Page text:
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Does the volatility of a Currency Pair depend on the currency in which the premium is paid? For example- will the Volatility of USDJPY change if the premium is paid in USD instead of JPY. Is there any mathematical formulation for this?

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It depends, on what you mean by returns. For simple returns: no, for log returns yes. To recap, simple returns are given by $$R_\textrm{simple} = \frac{P_{t+1}}{P_t}-1$$ and log returns are given by $$R_\textrm{log} = \log \left(\frac{P_{t+1}}{P_t}\right).$$ The rate of change is given by $$R = \frac{P_{t+1}}{P_t}.$$

A percentage increase in one currency of a pair, implies a decrease in the other of the same size, so $$R^\textrm{USDJPY} = \frac{P_{t+1}}{P_t} = x$$ implies $$R^\textrm{JPYUSD}\frac{P'_{t+1}}{P'_t} = \frac{1}{x}$$ where $P'_t$ is the reverse rate.

In words, if EURUSD is trading at 1.20 today and at 1.212 tomorrow the return from a USD perspective is $1.212 / 1.20 - 1 = 1\%$ as today the USD holder was holding 120 cents of USD and tomorrow he would be holding 1.212 cents of USD. On the other hand, from a EUR perspective the loss is $1.20 / 1.212 - 1 = -0.99\%$.

We can now do a simple experiment to get a feeling of the volatility for these types of returns in R:

> # Simple returns
> set.seed(1)
> returns <- rnorm(10, 1, 0.01) # One added back to R_simple
> returns
 [1] 0.9937355 1.0018364 0.9916437 1.0159528 1.0032951 0.9917953 1.0048743
 [8] 1.0073832 1.0057578 0.9969461
> sd(returns - 1)
[1] 0.00780586
> sd(1/returns - 1)
[1] 0.007769419

Clearly, the volatility of simple returns is not the same. Using the same sample suggests that the volatility of the log returns is equal:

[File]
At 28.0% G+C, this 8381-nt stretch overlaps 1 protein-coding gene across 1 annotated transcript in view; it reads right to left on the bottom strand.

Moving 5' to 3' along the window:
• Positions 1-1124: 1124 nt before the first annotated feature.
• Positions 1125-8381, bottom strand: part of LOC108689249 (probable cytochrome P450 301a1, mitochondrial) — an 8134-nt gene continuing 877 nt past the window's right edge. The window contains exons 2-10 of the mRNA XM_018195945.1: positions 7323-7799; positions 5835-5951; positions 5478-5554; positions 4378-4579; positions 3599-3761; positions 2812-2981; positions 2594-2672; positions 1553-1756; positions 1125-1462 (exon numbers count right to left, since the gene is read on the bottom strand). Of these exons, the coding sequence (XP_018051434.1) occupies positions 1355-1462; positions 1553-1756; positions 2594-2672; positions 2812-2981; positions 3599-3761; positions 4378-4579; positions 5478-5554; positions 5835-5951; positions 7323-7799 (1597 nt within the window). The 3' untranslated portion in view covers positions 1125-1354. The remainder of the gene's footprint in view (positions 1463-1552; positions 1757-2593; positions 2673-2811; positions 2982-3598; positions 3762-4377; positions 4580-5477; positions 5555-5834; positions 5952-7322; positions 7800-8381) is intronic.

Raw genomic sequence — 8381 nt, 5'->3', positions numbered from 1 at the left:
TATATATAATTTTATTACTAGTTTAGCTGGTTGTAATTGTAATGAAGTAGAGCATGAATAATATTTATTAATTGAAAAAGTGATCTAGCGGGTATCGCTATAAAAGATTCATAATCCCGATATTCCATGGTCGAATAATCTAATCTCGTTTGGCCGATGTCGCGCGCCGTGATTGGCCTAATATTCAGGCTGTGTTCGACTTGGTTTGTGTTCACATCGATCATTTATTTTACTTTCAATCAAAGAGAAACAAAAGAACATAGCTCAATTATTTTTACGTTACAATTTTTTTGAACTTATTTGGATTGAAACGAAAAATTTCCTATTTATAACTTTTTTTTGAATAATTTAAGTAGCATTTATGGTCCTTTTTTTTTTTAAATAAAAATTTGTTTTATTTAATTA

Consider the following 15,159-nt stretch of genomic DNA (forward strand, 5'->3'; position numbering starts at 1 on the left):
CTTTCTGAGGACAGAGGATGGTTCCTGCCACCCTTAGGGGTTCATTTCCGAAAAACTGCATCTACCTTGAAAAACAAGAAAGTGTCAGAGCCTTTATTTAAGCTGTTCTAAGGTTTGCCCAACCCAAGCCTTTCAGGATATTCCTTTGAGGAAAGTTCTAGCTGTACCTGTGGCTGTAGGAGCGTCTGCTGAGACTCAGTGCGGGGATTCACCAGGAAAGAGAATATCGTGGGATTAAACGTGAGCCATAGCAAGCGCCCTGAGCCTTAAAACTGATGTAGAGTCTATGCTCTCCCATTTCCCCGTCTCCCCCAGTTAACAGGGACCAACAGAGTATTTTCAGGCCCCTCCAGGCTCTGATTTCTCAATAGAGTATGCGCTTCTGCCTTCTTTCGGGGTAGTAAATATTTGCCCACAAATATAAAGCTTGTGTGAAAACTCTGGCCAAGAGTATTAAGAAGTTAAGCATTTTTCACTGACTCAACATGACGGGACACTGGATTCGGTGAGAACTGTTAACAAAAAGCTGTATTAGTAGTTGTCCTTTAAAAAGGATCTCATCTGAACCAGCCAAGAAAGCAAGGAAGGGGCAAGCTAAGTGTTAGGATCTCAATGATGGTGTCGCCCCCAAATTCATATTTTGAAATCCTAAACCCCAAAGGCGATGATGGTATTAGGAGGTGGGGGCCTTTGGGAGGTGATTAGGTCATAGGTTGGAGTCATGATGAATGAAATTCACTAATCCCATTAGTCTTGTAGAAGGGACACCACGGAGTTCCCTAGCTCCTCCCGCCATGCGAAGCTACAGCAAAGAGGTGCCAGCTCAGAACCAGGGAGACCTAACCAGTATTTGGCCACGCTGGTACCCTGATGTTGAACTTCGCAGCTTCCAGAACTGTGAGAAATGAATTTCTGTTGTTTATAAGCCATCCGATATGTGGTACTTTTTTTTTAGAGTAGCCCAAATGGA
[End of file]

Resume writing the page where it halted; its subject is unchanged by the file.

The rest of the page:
> sd(log(returns))
[1] 0.0077874
> sd(log(1/returns))
[1] 0.0077874

This can be shown to always hold with $x$ defined as above. The log returns for $P_t$ and $P'_t$ are then given by $\log(x)$ and \begin{align} \log(1/x) &=\log{1} - \log{x} \\ &= -\log{x} \end{align}

The standard deviation of sample is equal to standard deviation of the mirrored around its mean.

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  • $\begingroup$ I think in your last code block, you meant to type sd(log(1/returns)) for the second command -- though that does not affect the answer. $\endgroup$ – kurtosis 2 days ago
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    $\begingroup$ Thanks, fixed it! $\endgroup$ – Bob Jansen 2 days ago
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If you're modelling the FX rate as a geometric brownian motion and asking whether the volatility depends on whether you model the rate or the inverse rate, then the answer is no - and we can demonstrate it using Ito's lemma

Assuming the rate $X$ obeys \begin{align} {\frac {dX} X} = rdt + \sigma dW \end{align}

for some rate $r$ and volatility $\sigma$, lemma says that for a function $f(X,t)$

\begin{align} df = \Bigl( {\frac {\partial f} {\partial t}} + r X {\frac {\partial f} {\partial X}} + {\frac {\sigma^2 X^2} 2} {\frac {\partial^2 f} {\partial X^2}} \Bigr) dt + \sigma {\frac {\partial f} {\partial X}} dW \end{align}

Substituting in $f(X,t) = {\frac 1 X}$, we get

\begin{align} d{\frac 1 X} &= \Bigl( rX {\frac {-1} {X^2}} + {\frac {\sigma^2 X^2 } 2} {\frac {2} {X^3}} \Bigr) dt - \sigma X {\frac {1} {X^2}} dW\\ &= - {\frac 1 X} \Bigl( \bigr(r - \sigma^2 \bigl) dt + \sigma dW\Bigr) \end{align}

So the inverse process ${\frac 1 X}$ also follows a geometric brownian motion, with a drift of $-r + \sigma^2$ and a volatility of $\sigma$ (ie. the same volatility as $X$)

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